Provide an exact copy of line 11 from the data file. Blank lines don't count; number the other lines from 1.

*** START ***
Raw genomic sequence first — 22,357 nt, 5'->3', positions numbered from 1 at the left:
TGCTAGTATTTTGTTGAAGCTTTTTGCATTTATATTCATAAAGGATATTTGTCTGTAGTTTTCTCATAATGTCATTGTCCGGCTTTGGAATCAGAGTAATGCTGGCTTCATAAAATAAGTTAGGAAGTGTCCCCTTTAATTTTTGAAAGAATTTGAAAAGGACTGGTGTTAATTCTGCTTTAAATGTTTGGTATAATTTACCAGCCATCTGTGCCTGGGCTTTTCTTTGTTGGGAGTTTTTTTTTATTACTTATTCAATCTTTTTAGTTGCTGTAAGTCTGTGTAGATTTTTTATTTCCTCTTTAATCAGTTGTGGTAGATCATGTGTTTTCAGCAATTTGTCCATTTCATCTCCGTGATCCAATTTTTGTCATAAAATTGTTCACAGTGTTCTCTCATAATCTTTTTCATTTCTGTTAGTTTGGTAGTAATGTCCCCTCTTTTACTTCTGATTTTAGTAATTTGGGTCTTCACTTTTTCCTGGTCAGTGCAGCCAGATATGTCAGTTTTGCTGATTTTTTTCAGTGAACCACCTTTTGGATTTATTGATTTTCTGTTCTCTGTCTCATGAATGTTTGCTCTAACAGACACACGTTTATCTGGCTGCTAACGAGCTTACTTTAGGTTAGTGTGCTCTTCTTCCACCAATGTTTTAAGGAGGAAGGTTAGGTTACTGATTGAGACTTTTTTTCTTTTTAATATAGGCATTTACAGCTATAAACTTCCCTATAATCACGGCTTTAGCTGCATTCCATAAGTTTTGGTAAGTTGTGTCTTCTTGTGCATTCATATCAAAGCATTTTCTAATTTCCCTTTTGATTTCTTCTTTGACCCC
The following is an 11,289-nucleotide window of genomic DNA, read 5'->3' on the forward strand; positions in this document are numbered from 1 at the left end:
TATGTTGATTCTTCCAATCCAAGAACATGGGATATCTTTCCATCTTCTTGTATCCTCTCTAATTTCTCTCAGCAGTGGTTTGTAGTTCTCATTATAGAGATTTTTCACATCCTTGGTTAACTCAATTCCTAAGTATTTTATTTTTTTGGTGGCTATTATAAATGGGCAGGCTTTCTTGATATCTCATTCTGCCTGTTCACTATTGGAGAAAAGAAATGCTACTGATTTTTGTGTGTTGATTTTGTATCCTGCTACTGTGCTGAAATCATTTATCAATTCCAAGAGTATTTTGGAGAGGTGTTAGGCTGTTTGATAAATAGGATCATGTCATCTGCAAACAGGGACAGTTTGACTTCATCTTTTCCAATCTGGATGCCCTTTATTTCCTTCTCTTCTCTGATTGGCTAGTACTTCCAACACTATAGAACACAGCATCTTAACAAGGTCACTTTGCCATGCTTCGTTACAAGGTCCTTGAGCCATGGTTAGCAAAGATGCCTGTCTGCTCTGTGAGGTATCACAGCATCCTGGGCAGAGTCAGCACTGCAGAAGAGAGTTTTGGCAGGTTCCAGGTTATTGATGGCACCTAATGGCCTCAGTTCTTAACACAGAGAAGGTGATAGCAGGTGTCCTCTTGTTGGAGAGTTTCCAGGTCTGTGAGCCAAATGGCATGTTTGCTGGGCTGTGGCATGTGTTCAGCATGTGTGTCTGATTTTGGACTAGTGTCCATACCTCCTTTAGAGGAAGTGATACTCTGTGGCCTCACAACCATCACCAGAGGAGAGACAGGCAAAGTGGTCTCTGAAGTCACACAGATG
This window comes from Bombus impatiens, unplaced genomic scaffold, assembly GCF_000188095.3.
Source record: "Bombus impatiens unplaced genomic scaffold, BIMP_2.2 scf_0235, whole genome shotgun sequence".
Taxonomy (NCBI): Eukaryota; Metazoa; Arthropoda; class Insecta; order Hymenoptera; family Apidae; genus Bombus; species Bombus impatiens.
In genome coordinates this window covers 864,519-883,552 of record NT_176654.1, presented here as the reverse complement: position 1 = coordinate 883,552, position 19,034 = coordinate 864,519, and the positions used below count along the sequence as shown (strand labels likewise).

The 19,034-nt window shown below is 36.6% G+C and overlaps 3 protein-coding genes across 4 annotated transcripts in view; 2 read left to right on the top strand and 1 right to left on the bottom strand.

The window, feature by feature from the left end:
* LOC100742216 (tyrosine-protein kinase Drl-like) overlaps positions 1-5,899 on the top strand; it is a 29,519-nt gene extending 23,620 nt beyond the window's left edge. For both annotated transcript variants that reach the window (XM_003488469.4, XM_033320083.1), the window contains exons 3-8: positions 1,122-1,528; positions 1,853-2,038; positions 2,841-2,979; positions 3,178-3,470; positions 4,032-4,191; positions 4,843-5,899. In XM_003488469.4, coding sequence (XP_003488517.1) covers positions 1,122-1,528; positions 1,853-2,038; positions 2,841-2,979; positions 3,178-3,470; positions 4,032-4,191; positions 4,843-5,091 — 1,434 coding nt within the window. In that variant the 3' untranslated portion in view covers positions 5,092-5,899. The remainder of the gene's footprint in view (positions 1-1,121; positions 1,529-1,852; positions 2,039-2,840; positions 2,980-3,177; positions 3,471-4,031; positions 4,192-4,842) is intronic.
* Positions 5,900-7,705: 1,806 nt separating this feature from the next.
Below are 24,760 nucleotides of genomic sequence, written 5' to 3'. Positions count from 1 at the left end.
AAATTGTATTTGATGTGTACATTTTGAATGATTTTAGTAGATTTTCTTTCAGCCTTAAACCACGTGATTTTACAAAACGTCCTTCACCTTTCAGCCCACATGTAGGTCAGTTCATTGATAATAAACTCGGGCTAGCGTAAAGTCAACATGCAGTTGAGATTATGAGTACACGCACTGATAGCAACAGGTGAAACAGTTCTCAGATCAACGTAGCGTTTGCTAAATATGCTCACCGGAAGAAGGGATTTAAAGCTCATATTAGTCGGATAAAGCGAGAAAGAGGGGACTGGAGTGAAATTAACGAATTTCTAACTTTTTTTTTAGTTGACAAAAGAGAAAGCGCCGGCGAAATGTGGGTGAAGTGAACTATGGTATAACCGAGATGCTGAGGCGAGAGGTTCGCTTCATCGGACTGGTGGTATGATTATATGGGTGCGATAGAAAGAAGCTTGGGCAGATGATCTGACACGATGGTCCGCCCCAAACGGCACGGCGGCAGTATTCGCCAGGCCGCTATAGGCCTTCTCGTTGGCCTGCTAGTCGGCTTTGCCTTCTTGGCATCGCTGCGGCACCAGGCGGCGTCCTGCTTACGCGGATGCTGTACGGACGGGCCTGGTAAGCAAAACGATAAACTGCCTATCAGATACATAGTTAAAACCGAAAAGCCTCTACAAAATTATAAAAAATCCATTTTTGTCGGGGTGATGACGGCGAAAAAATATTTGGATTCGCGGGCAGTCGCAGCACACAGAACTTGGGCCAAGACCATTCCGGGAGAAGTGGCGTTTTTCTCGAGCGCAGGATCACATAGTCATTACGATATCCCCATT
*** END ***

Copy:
* LOC100742216 (tyrosine-protein kinase Drl-like) overlaps positions 1-5,899 on the top strand; it is a 29,519-nt gene extending 23,620 nt beyond the window's left edge. For both annotated transcript variants that reach the window (XM_003488469.4, XM_033320083.1), the window contains exons 3-8: positions 1,122-1,528; positions 1,853-2,038; positions 2,841-2,979; positions 3,178-3,470; positions 4,032-4,191; positions 4,843-5,899. In XM_003488469.4, coding sequence (XP_003488517.1) covers positions 1,122-1,528; positions 1,853-2,038; positions 2,841-2,979; positions 3,178-3,470; positions 4,032-4,191; positions 4,843-5,091 — 1,434 coding nt within the window. In that variant the 3' untranslated portion in view covers positions 5,092-5,899. The remainder of the gene's footprint in view (positions 1-1,121; positions 1,529-1,852; positions 2,039-2,840; positions 2,980-3,177; positions 3,471-4,031; positions 4,192-4,842) is intronic.